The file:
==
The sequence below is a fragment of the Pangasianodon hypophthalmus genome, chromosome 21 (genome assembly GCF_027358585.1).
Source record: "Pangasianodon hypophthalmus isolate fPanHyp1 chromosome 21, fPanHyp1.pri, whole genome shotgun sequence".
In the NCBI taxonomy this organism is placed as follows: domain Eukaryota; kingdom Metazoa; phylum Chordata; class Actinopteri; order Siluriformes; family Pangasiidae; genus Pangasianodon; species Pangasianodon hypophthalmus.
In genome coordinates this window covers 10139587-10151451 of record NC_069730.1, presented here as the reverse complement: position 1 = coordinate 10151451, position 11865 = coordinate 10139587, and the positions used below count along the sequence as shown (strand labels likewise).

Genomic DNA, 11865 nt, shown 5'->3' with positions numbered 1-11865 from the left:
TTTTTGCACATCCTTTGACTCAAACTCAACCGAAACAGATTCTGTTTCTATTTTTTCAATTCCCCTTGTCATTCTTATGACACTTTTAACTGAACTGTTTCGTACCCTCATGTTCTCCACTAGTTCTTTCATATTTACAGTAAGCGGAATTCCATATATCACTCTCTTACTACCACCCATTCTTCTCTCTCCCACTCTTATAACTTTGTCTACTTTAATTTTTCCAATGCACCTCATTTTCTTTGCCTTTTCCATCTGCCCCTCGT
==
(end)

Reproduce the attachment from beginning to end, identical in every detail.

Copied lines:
The sequence below is a fragment of the Pangasianodon hypophthalmus genome, chromosome 21 (genome assembly GCF_027358585.1).
Source record: "Pangasianodon hypophthalmus isolate fPanHyp1 chromosome 21, fPanHyp1.pri, whole genome shotgun sequence".
In the NCBI taxonomy this organism is placed as follows: domain Eukaryota; kingdom Metazoa; phylum Chordata; class Actinopteri; order Siluriformes; family Pangasiidae; genus Pangasianodon; species Pangasianodon hypophthalmus.
In genome coordinates this window covers 10139587-10151451 of record NC_069730.1, presented here as the reverse complement: position 1 = coordinate 10151451, position 11865 = coordinate 10139587, and the positions used below count along the sequence as shown (strand labels likewise).

Genomic DNA, 11865 nt, shown 5'->3' with positions numbered 1-11865 from the left:
TTTTTGCACATCCTTTGACTCAAACTCAACCGAAACAGATTCTGTTTCTATTTTTTCAATTCCCCTTGTCATTCTTATGACACTTTTAACTGAACTGTTTCGTACCCTCATGTTCTCCACTAGTTCTTTCATATTTACAGTAAGCGGAATTCCATATATCACTCTCTTACTACCACCCATTCTTCTCTCTCCCACTCTTATAACTTTGTCTACTTTAATTTTTCCAATGCACCTCATTTTCTTTGCCTTTTCCATCTGCCCCTCGT